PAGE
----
Walk-a-thon raises funds and hope
Not everyone receives a fairy tale ending, but Oklahoma Christian University and Oklahoma Christian Academy are coming together to celebrate life, survival and the continued hope for a cure.
The third annual Relay for Life in honor of Kim Gaither will be held Oct. 3 at Oklahoma Christian’s Vaughn Track. Numerous teams from Oklahoma Christian, Oklahoma Christian Academy and the surrounding community will conduct a 12-hour overnight walk-a-thon.
Relay for Life encourages comfort and lifts up hope to those who have been affected by cancer.
The program brings teams together to promote cancer research, remember those they have lost to the disease and celebrate those who are in remission.
“I don’t know anyone who doesn’t have a family member or friend who has been affected by cancer,” Student activities coordinator for student life Summer Lashley said.
“This is a time to honor them and do something to help the cause.”
The Oklahoma Christian Relay for Life started in conjunction with Oklahoma Christian Academy in order to honor beloved mother, professor, mentor and friend, Kim Gaither.
“The Oklahoma Christian Academy National Honor Society began this event three years ago after the passing of Kim Gaither,” Oklahoma Christian Academy science teacher Michelle Mallett said. “Brianna [Gaither] was hurting, and after much prayer, together we came up with contacting the American Cancer Society to see what we could do to honor her mom and help others in their fight with cancer.”
Oklahoma Christian and Oklahoma Christian Academy want to bring hope into the lives of those around them and do everything they can to help find a cure.
The more money raised, the more lives will be saved.
A great deal of the funds raised for the cause of a cure are very often done so as a direct result of events, such as the relay, at universities and colleges.
“Relay money is a large part of the research money given to universities and private research facilities around the U.S.,” Mallett said. “Anything to stop cancer and not have another person hear the words, ‘You have cancer’ and be fearful of death.”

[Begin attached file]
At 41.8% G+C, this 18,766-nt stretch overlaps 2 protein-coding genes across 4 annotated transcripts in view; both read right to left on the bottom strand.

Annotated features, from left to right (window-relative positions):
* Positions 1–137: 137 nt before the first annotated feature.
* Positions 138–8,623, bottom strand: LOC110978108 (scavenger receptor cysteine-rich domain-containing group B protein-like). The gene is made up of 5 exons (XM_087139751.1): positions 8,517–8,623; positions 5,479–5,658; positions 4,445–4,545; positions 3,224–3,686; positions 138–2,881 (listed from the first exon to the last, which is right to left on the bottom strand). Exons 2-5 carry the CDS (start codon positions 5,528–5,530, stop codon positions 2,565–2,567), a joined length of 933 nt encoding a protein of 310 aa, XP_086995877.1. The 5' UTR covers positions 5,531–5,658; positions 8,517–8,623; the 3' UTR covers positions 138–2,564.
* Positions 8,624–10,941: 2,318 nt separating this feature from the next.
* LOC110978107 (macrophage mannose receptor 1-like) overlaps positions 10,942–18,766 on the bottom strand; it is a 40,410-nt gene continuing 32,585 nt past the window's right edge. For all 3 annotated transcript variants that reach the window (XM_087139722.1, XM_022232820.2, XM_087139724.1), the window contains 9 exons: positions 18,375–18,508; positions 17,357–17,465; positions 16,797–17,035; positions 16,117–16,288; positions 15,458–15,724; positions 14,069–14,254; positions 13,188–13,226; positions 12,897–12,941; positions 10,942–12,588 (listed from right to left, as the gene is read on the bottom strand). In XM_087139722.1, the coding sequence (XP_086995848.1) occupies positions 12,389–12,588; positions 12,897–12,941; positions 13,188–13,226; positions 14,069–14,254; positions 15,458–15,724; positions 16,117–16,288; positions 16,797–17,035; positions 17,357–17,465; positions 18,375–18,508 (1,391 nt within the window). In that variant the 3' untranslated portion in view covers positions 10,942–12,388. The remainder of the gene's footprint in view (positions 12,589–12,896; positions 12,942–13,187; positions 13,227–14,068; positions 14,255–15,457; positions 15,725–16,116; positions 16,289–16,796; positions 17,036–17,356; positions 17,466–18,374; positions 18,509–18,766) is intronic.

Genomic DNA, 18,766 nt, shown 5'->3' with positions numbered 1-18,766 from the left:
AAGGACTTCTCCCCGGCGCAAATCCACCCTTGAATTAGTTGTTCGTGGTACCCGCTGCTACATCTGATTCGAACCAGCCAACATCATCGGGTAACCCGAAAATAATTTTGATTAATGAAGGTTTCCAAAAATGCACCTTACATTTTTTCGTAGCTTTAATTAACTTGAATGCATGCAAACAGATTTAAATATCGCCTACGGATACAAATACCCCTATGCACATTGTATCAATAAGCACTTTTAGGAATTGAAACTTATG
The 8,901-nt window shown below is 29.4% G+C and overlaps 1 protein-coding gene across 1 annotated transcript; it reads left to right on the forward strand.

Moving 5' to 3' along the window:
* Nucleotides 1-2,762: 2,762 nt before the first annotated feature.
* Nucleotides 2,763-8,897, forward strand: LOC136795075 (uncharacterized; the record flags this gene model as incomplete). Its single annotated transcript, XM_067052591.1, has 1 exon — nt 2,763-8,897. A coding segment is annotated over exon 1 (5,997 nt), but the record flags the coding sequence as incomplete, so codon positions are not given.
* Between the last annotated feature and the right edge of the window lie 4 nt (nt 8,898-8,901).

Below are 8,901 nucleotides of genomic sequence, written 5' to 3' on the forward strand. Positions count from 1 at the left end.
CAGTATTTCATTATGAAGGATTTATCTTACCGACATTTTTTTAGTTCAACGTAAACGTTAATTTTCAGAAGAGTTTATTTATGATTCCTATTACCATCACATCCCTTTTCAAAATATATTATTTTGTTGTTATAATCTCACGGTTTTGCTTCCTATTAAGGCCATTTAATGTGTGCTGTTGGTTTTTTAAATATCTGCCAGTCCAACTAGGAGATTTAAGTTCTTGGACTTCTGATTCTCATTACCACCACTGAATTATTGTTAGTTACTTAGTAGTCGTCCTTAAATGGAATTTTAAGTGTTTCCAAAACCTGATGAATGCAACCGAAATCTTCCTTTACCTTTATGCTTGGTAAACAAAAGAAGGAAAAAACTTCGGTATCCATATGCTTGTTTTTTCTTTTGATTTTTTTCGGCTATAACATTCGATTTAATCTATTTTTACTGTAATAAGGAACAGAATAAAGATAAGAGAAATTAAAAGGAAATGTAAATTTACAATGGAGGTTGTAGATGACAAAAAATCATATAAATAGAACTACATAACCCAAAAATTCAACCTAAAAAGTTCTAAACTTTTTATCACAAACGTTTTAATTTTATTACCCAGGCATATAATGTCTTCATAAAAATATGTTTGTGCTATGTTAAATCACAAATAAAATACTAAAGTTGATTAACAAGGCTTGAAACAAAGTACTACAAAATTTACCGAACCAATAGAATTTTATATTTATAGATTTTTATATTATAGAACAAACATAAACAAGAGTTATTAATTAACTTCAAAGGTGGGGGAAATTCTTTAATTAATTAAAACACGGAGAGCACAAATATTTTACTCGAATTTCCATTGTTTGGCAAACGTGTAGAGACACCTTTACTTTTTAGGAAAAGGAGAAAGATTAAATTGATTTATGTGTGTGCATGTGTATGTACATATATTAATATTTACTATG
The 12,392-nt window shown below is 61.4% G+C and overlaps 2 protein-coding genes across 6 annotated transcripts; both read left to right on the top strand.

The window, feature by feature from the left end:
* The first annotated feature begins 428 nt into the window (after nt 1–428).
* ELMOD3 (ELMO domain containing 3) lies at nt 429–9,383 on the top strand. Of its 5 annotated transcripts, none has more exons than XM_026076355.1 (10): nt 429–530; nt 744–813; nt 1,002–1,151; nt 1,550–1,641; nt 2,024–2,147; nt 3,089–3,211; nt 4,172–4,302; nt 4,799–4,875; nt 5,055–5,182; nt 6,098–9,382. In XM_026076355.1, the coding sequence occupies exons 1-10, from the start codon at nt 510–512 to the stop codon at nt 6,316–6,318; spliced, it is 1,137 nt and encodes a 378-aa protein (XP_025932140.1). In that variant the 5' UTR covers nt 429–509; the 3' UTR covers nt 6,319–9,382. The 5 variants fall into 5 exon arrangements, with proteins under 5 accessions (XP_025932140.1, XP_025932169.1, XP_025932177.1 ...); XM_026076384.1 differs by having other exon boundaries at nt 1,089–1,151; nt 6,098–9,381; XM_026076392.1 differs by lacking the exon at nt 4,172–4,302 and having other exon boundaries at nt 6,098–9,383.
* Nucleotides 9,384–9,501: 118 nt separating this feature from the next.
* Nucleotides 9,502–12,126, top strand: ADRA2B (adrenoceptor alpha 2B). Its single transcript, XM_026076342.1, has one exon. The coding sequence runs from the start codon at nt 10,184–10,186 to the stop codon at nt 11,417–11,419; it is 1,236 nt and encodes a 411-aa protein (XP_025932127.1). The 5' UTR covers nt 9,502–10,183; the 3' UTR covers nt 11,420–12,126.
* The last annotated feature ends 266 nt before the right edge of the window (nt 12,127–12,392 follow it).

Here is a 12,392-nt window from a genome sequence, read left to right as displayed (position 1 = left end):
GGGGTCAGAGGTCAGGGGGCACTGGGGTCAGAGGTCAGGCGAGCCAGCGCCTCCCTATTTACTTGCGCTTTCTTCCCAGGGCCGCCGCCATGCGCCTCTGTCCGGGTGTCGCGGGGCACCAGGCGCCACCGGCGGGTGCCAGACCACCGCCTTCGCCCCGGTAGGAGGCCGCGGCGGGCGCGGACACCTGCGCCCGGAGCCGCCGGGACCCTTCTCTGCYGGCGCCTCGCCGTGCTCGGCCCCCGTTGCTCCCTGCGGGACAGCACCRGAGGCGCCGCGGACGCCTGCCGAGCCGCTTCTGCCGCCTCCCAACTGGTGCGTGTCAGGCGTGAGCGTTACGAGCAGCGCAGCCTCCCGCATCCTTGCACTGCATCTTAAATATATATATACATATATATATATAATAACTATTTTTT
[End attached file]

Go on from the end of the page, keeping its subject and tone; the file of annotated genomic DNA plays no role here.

Approximately 300 people participated in the 2007 Relay for Life, and organizers expect the number to grow this year. Teams of eight to 16 people will take turns walking all night with a member on the track at all times.
Oklahoma Christian social service clubs, athletic teams and students have created their own teams who will participate and have also hosted events in order to raise more money for the fight against cancer, as well as remember those they have lost in the battle.
“I know one guy, at least in our club, had cancer, and we dealt with that,” Kappa Sigma Tau social service director Brice Oliver said. “[Relay for Life] is for everyone because cancer is something that everyone has had to deal with.”
The event not only raises money for the cause of creating a cure for cancer, but it also gives participants the opportunities to build new relationships and rekindle old ones.
“When I went I saw a lot of alumni that I haven’t seen in years, and I walked around the track with them,” Lashley said. “We got to catch up on our lives.”
In addition to the walk, performances, food and activities will be part of the activities in the relay event.
“They had Summer Singers playing, a Wii going and they had food grilling [last year],” Hayley Jones, sophomore and 2007 Relay for Life participant, said. “We just kind of hung out, met new people and walked with other groups.”
Relay for Life can touch the hearts of all involved. A special candle-lighting is held each relay to honor those who have lost the battle with cancer.
The thoughtful way of remembering those who have fallen victim to the disease created a profound affect on those who attended the relay, as well as adding to the specific purpose of the event.
“The candle ceremony was really neat,” Jones said. “They put candles in bags with sand in them and kept them lit all night long. The bags had [the] people’s names on them who had died from cancer.”
Students are still able to sign up to donate or walk in the Relay for Life. A $10 fee, which goes to cancer research, is all it takes to become involved. Students can form their own teams or come and support those participating.
For more information on joining or donating to Relay for Life, contact Summer Lashley at email@example.com or Michelle Mallett at firstname.lastname@example.org or by phone at 405-844-6478.
“It is a great way to stop and take some time to reflect on the people who you are walking for and especially Dr. Gaither,” Lashley said. “I think it brings unity to campus with a common purpose and a common goal. Anything that brings us together to serve for a greater good is definitely something we want to be a part of.”